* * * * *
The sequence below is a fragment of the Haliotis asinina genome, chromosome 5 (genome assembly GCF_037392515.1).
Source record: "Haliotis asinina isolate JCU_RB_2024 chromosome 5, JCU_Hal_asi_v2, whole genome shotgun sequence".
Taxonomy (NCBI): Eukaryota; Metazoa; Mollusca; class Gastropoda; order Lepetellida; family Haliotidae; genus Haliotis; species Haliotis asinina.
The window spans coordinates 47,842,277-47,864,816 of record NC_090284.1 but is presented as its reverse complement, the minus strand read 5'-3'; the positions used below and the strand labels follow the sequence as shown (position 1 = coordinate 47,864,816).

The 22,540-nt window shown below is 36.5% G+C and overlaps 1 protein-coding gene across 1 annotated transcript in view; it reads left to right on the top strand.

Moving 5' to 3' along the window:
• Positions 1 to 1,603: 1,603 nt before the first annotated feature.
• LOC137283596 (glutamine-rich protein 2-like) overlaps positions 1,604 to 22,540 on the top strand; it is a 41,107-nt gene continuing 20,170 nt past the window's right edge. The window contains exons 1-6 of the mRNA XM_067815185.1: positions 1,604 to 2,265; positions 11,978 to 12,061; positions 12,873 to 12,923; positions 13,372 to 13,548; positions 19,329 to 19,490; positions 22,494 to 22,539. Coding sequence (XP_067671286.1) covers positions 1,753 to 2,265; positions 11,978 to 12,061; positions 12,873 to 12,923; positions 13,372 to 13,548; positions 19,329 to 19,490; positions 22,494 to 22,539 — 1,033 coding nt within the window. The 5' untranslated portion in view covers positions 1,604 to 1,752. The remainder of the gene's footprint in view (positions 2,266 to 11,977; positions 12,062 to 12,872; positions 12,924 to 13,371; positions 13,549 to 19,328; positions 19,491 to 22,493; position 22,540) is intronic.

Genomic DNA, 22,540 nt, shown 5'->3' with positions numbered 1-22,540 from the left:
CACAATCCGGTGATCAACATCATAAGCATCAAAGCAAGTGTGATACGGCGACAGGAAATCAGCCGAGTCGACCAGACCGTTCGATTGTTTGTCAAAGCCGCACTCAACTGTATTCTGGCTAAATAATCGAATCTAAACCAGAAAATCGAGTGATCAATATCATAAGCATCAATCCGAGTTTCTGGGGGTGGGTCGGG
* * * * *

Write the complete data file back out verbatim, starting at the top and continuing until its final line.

The sequence below is a fragment of the Haliotis asinina genome, chromosome 5 (genome assembly GCF_037392515.1).
Source record: "Haliotis asinina isolate JCU_RB_2024 chromosome 5, JCU_Hal_asi_v2, whole genome shotgun sequence".
Taxonomy (NCBI): Eukaryota; Metazoa; Mollusca; class Gastropoda; order Lepetellida; family Haliotidae; genus Haliotis; species Haliotis asinina.
The window spans coordinates 47,842,277-47,864,816 of record NC_090284.1 but is presented as its reverse complement, the minus strand read 5'-3'; the positions used below and the strand labels follow the sequence as shown (position 1 = coordinate 47,864,816).

The 22,540-nt window shown below is 36.5% G+C and overlaps 1 protein-coding gene across 1 annotated transcript in view; it reads left to right on the top strand.

Moving 5' to 3' along the window:
• Positions 1 to 1,603: 1,603 nt before the first annotated feature.
• LOC137283596 (glutamine-rich protein 2-like) overlaps positions 1,604 to 22,540 on the top strand; it is a 41,107-nt gene continuing 20,170 nt past the window's right edge. The window contains exons 1-6 of the mRNA XM_067815185.1: positions 1,604 to 2,265; positions 11,978 to 12,061; positions 12,873 to 12,923; positions 13,372 to 13,548; positions 19,329 to 19,490; positions 22,494 to 22,539. Coding sequence (XP_067671286.1) covers positions 1,753 to 2,265; positions 11,978 to 12,061; positions 12,873 to 12,923; positions 13,372 to 13,548; positions 19,329 to 19,490; positions 22,494 to 22,539 — 1,033 coding nt within the window. The 5' untranslated portion in view covers positions 1,604 to 1,752. The remainder of the gene's footprint in view (positions 2,266 to 11,977; positions 12,062 to 12,872; positions 12,924 to 13,371; positions 13,549 to 19,328; positions 19,491 to 22,493; position 22,540) is intronic.

Genomic DNA, 22,540 nt, shown 5'->3' with positions numbered 1-22,540 from the left:
CACAATCCGGTGATCAACATCATAAGCATCAAAGCAAGTGTGATACGGCGACAGGAAATCAGCCGAGTCGACCAGACCGTTCGATTGTTTGTCAAAGCCGCACTCAACTGTATTCTGGCTAAATAATCGAATCTAAACCAGAAAATCGAGTGATCAATATCATAAGCATCAATCCGAGTTTCTGGGGGTGGGTCGGG